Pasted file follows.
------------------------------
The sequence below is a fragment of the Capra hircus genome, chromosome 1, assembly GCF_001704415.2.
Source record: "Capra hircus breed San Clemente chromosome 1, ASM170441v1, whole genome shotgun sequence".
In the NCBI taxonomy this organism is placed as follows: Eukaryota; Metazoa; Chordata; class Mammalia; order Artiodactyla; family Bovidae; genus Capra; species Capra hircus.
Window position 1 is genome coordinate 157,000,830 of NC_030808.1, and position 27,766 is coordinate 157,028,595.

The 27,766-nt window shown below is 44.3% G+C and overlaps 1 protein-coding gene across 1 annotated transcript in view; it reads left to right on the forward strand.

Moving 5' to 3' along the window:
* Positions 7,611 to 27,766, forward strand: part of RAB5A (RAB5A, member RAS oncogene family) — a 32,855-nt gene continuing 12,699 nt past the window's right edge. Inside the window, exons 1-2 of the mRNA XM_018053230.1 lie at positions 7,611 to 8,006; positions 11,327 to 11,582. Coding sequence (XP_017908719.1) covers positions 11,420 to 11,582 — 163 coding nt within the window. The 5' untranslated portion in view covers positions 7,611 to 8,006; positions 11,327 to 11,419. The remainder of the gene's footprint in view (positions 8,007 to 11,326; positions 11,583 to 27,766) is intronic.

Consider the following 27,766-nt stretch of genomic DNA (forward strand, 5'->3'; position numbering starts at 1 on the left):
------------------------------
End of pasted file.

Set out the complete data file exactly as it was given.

The sequence below is a fragment of the Capra hircus genome, chromosome 1, assembly GCF_001704415.2.
Source record: "Capra hircus breed San Clemente chromosome 1, ASM170441v1, whole genome shotgun sequence".
In the NCBI taxonomy this organism is placed as follows: Eukaryota; Metazoa; Chordata; class Mammalia; order Artiodactyla; family Bovidae; genus Capra; species Capra hircus.
Window position 1 is genome coordinate 157,000,830 of NC_030808.1, and position 27,766 is coordinate 157,028,595.

The 27,766-nt window shown below is 44.3% G+C and overlaps 1 protein-coding gene across 1 annotated transcript in view; it reads left to right on the forward strand.

Moving 5' to 3' along the window:
* Positions 7,611 to 27,766, forward strand: part of RAB5A (RAB5A, member RAS oncogene family) — a 32,855-nt gene continuing 12,699 nt past the window's right edge. Inside the window, exons 1-2 of the mRNA XM_018053230.1 lie at positions 7,611 to 8,006; positions 11,327 to 11,582. Coding sequence (XP_017908719.1) covers positions 11,420 to 11,582 — 163 coding nt within the window. The 5' untranslated portion in view covers positions 7,611 to 8,006; positions 11,327 to 11,419. The remainder of the gene's footprint in view (positions 8,007 to 11,326; positions 11,583 to 27,766) is intronic.

Consider the following 27,766-nt stretch of genomic DNA (forward strand, 5'->3'; position numbering starts at 1 on the left):